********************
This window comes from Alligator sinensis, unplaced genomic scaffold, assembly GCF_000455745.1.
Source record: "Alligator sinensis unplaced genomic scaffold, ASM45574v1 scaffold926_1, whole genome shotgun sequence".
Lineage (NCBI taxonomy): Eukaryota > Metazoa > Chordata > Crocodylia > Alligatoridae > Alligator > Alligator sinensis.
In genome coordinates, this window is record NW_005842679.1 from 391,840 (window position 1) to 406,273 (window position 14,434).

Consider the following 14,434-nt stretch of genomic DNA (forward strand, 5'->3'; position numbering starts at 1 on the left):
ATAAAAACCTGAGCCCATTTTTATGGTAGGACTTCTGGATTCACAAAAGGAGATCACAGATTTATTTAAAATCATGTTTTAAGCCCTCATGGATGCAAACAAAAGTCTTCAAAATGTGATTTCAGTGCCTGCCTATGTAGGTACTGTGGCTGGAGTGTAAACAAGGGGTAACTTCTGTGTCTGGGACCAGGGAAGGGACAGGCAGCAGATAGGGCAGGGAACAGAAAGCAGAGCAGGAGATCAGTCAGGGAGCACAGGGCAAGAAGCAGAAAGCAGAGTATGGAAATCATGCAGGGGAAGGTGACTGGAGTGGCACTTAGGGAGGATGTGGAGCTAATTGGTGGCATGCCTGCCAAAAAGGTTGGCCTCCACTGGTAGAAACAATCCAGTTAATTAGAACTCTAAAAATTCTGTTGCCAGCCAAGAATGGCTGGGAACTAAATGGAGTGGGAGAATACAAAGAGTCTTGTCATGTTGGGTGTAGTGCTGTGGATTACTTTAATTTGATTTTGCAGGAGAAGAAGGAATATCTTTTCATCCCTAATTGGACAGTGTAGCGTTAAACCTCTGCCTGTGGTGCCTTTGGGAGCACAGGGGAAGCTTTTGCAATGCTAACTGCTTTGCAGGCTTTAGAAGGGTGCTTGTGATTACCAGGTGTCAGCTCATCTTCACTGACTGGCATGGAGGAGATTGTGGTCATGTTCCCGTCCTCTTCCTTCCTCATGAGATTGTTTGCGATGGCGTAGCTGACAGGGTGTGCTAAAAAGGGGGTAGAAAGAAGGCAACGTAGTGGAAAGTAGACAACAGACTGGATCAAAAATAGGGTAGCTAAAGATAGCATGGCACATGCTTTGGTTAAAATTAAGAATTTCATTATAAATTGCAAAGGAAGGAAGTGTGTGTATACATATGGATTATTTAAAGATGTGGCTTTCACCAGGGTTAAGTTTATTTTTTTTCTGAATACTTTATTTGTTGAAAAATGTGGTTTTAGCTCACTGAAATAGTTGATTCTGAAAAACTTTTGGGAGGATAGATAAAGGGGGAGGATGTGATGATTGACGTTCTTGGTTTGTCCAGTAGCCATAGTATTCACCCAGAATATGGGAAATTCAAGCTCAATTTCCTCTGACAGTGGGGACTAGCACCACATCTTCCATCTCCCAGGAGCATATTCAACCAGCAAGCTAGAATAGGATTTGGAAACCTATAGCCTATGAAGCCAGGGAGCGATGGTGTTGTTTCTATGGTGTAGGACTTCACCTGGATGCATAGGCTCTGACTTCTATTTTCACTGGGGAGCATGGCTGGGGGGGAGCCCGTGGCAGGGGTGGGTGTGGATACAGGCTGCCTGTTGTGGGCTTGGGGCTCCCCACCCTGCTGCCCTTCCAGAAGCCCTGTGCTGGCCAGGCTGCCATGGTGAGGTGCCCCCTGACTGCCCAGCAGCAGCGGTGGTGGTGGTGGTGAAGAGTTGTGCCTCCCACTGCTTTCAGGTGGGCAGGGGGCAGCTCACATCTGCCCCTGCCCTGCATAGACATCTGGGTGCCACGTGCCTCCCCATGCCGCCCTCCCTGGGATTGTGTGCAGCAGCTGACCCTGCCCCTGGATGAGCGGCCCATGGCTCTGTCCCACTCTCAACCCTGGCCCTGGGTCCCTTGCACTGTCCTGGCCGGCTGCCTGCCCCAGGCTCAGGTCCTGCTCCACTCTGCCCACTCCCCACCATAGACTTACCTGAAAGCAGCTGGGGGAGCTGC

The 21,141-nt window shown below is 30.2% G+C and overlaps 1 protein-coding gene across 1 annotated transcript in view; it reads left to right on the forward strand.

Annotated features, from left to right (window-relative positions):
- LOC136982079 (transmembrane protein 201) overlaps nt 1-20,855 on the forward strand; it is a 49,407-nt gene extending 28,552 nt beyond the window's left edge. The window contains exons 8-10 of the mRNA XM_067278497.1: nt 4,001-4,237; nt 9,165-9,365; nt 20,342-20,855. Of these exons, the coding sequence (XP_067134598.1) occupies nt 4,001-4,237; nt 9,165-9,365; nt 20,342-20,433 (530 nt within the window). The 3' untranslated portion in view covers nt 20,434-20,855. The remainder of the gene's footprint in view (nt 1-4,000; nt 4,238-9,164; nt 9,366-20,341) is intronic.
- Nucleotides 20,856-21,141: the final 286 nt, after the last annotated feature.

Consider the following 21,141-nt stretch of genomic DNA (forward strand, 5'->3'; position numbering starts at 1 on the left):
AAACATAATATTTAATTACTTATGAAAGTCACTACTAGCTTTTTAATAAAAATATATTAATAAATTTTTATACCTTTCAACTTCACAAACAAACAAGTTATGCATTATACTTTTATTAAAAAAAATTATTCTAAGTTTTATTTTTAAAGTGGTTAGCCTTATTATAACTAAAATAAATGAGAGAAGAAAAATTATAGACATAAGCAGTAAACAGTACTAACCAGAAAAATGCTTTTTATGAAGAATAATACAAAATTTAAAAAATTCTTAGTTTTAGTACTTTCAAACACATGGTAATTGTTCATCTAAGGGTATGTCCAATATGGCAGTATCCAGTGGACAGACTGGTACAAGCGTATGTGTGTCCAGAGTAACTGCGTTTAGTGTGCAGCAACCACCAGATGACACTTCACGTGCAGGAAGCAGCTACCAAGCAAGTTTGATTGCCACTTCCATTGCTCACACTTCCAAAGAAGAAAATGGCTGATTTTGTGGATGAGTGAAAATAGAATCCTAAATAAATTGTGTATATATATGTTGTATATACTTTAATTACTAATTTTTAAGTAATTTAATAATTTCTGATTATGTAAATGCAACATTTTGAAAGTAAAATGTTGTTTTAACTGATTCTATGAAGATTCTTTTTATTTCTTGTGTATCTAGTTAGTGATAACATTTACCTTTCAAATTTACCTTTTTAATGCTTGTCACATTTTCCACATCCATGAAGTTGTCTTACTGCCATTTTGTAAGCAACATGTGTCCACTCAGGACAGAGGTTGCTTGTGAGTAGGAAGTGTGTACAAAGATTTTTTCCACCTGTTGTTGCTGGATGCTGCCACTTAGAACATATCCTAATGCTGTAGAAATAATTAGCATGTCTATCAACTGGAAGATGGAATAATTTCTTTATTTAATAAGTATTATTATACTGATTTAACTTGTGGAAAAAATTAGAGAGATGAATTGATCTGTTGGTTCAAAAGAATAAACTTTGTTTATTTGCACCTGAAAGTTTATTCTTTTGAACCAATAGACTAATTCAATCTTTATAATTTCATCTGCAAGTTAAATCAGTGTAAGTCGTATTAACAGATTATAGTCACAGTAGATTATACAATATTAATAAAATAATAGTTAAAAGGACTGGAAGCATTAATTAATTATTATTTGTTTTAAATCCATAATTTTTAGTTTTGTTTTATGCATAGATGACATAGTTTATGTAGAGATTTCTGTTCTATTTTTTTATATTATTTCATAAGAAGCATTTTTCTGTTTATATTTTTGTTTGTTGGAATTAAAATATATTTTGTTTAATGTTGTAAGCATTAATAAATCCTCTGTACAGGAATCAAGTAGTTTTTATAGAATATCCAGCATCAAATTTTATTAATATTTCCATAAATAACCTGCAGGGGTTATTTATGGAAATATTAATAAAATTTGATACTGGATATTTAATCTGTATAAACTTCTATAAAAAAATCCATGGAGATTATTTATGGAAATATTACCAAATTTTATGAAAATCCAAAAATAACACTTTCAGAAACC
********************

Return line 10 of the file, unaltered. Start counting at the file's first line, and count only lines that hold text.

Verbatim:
- Nucleotides 20,856-21,141: the final 286 nt, after the last annotated feature.